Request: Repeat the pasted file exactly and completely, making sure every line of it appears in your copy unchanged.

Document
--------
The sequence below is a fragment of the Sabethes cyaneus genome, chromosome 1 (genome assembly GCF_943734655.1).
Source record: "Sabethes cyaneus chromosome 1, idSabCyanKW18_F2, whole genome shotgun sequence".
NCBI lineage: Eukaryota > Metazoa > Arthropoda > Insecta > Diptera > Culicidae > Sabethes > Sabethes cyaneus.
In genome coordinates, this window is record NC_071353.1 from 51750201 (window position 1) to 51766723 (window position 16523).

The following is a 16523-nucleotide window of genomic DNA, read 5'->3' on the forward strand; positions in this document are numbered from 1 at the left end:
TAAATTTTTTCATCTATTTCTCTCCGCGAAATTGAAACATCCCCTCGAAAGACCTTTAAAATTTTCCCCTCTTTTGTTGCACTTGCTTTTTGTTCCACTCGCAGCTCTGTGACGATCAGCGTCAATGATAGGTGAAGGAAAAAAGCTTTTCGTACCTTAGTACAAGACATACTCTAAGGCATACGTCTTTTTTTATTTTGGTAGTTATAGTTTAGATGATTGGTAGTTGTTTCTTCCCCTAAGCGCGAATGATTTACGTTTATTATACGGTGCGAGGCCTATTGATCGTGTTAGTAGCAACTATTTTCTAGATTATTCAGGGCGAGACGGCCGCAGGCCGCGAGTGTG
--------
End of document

The sequence below is a fragment of the Sabethes cyaneus genome, chromosome 1 (genome assembly GCF_943734655.1).
Source record: "Sabethes cyaneus chromosome 1, idSabCyanKW18_F2, whole genome shotgun sequence".
NCBI lineage: Eukaryota > Metazoa > Arthropoda > Insecta > Diptera > Culicidae > Sabethes > Sabethes cyaneus.
In genome coordinates, this window is record NC_071353.1 from 51750201 (window position 1) to 51766723 (window position 16523).

The following is a 16523-nucleotide window of genomic DNA, read 5'->3' on the forward strand; positions in this document are numbered from 1 at the left end:
TAAATTTTTTCATCTATTTCTCTCCGCGAAATTGAAACATCCCCTCGAAAGACCTTTAAAATTTTCCCCTCTTTTGTTGCACTTGCTTTTTGTTCCACTCGCAGCTCTGTGACGATCAGCGTCAATGATAGGTGAAGGAAAAAAGCTTTTCGTACCTTAGTACAAGACATACTCTAAGGCATACGTCTTTTTTTATTTTGGTAGTTATAGTTTAGATGATTGGTAGTTGTTTCTTCCCCTAAGCGCGAATGATTTACGTTTATTATACGGTGCGAGGCCTATTGATCGTGTTAGTAGCAACTATTTTCTAGATTATTCAGGGCGAGACGGCCGCAGGCCGCGAGTGTG